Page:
52. Patchin, J. W., & Hinduja, S. (2016). Deterring teen bullying: Assessing the influence of police, principals, and parents. Youth Violence and Juvenile Justice,16(2), 190–207.

    Google Scholar 

  53. Perkins, H. W., Craig, D. W., & Perkins, J. M. (2011). Using social norms to reduce bullying: A research intervention among adolescents in five middle schools. Group Processes & Intergroup Relations,14(5), 703–722.

    Google Scholar 

  54. Perkins, H. W., & Linkenbach, J. (2004). Most of us wear seatbelts: The process and outcomes of a three-year statewide adult seatbelt campaign. The Report on Social Norms,3(6), 7.

    Google Scholar 

  55. Peskin, M. F., Tortolero, S. R., & Markham, C. M. (2006). Bullying and victimization among Black and Hispanic adolescents. Adolescence,41(163), 467–484.

    PubMed  Google Scholar 

  56. Rice, E., Craddock, J., Hemler, M., Rusow, J., Plant, A., Montoya, J., & Kordic, T. (2018). Associations between sexting behaviors and sexual behaviors among mobile phone-owning teens in Los Angeles. Child Development,89(1), 110–117.

    PubMed  Google Scholar 

  57. Rice, E., Gibbs, J., Winetrobe, H., Rhoades, H., Plant, A., Montoya, J., & Kordic, T. (2014). Sexting and sexual behavior among middle school students. Pediatrics,134(1), e21–e28. https://doi.org/10.1542/peds.2013-2991.

    Article  PubMed  Google Scholar 

  58. Rice, E., Rhoades, H., Winetrobe, H., Sanchez, M., Montoya, J., Plant, A., & Kordic, T. (2012). Sexually explicit cell phone messaging associated with sexual risk among adolescents. Pediatrics,130(4), 667–673.

    PubMed  PubMed Central  Google Scholar 

  59. Ringrose, J., Harvey, L., Gill, R., & Livingstone, S. (2013). Teen girls, sexual double standards and ‘sexting’: Gendered value in digital image exchange. Feminist Theory,14(3), 305–323.

    Google Scholar 

  60. Sasson, H., & Mesch, G. (2014). Parental mediation, peer norms and risky online behavior among adolescents. Computers in Human Behavior,33, 32–38.

    Google Scholar 

  61. Ševčíková, A. (2016). Girls’ and boys’ experience with teen sexting in early and late adolescence. Journal of Adolescence,51, 156–162.

    Google Scholar 

  62. Strasburger, V. C., Hogan, M. J., Mulligan, D. A., Ameenuddin, N., Christakis, D. A., Cross, C., … McCarthy, C. (2013). Children, adolescents, and the media. Pediatrics,132(5), 958–961.

    Google Scholar 

  63. Strassberg, D. S., Cann, D., & Velarde, V. (2017). Sexting by high school students. Archives of Sexual Behavior,46(6), 1667–1672.

    PubMed  Google Scholar 

  64. Strassberg, D. S., McKinnon, R. K., Sustaíta, M. A., & Rullo, J. (2013). Sexting by high school students: An exploratory and descriptive study. Archives of Sexual Behavior,42(1), 15–21.

    Google Scholar 

  65. Strohmaier, H., Murphy, M., & DeMatteo, D. (2014). Youth sexting: Prevalence rates, driving motivations, and the deterrent effect of legal consequences. Sexuality Research & Social Policy,11(3), 245–255.

    Google Scholar 

  66. Temple, J. R., Paul, J. A., van den Berg, P., Le, V. D., McElhany, A., & Temple, B. W. (2012). Teen sexting and its association with sexual behaviors. Archives of Pediatrics and Adolescent Medicine,166(9), 828–833. https://doi.org/10.1001/archpediatrics.2012.835.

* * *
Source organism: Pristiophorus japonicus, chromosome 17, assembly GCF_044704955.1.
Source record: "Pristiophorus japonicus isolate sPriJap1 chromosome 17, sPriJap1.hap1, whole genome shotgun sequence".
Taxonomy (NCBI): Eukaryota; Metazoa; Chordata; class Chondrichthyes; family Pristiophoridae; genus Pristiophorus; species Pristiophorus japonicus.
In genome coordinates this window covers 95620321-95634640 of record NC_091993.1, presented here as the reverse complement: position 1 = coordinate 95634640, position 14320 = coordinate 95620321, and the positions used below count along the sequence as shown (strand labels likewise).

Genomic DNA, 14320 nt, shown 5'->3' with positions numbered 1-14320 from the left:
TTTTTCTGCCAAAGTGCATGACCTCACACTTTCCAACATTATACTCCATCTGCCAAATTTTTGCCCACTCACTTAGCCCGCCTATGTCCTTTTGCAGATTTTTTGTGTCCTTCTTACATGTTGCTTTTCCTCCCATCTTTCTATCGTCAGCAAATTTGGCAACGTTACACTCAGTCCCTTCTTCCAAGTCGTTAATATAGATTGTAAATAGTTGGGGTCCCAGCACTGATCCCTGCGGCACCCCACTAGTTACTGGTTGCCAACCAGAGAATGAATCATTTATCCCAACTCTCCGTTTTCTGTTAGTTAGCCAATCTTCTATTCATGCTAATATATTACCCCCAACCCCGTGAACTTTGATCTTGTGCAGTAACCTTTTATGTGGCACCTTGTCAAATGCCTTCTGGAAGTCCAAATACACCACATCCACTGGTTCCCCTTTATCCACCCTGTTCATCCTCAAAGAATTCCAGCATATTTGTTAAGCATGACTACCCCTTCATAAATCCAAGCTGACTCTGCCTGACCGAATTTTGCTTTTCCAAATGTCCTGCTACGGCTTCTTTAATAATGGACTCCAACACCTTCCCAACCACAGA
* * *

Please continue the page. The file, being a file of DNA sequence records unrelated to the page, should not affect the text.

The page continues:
Article  PubMed  Google Scholar 

  67. Van Ouytsel, J., Walrave, M., Ponnet, K., & Heirman, W. (2015). The association between adolescent sexting, psychosocial difficulties, and risk behavior: Integrative review. Journal of School Nursing,31(1), 54–69.

    PubMed  Google Scholar 

  68. Wallace, K. (2015). Chances are, your teen has sexted. Retreived July 31, 2017 from https://www.cnn.com/2014/11/18/living/teens-sexting-what-parents-can-do/index.html.

  69. Walrave, M., Heirman, W., & Hallam, L. (2014). Under pressure to sext? Applying the theory of planned behaviour to adolescent sexting. Behaviour & Information Technology,33(1), 86–98.

    Google Scholar 

  70. Wastler, S. (2010). The harm in sexting: Analyzing the constitutionality of child pornography statutes that prohibit the voluntary production, possession, and dissemination of sexually explicit images by teenagers. Harvard Journal of Law and Gender,33, 687–702.

    Google Scholar 

  71. Wolak, J., Finkelhor, D., & Mitchell, K. J. (2012). How often are teens arrested for sexting? Data from a national sample of police cases. Pediatrics,129(1), 4–12.

    PubMed  Google Scholar 

  72. Ybarra, M. L., & Mitchell, K. J. (2014). “Sexting” and its relation to sexual activity and sexual risk behavior in a national survey of adolescents. Journal of Adolescent Health,55(6), 757–764.

    PubMed  Google Scholar 

  73. Zhang, X. (2010). Charging children with child pornography–Using the legal system to handle the problem of “sexting”. Computer Law & Security Review,26(3), 251–259.

    Google Scholar 

Download references

Funding

The data utilized in this study were collected through a grant from the Digital Trust Foundation (#31-3).

Author information

Affiliations

Authors

Corresponding author

Correspondence to Justin W. Patchin.

Ethics declarations

Conflict of Interest

The authors report no conflicts of interest.

Research Involving Human Participants and/or Animals

The project methodology was approved by the Institutional Review Board of the university of the corresponding author.

Informed Consent

Parental consent and child assent was obtained for all participants.

Additional information

Publisher's Note

Springer Nature remains neutral with regard to jurisdictional claims in published maps and institutional affiliations.

Rights and permissions

Reprints and Permissions

About this article

Verify currency and authenticity via CrossMark

Cite this article

Patchin, J.W., Hinduja, S. The Nature and Extent of Sexting Among a National Sample of Middle and High School Students in the U.S.. Arch Sex Behav 48, 2333–2343 (2019). https://doi.org/10.1007/s10508-019-1449-y

Download citation

Keywords

  • Sexting
  • Explicit images
  • Sexual behaviors
  • Social media
  • Adolescents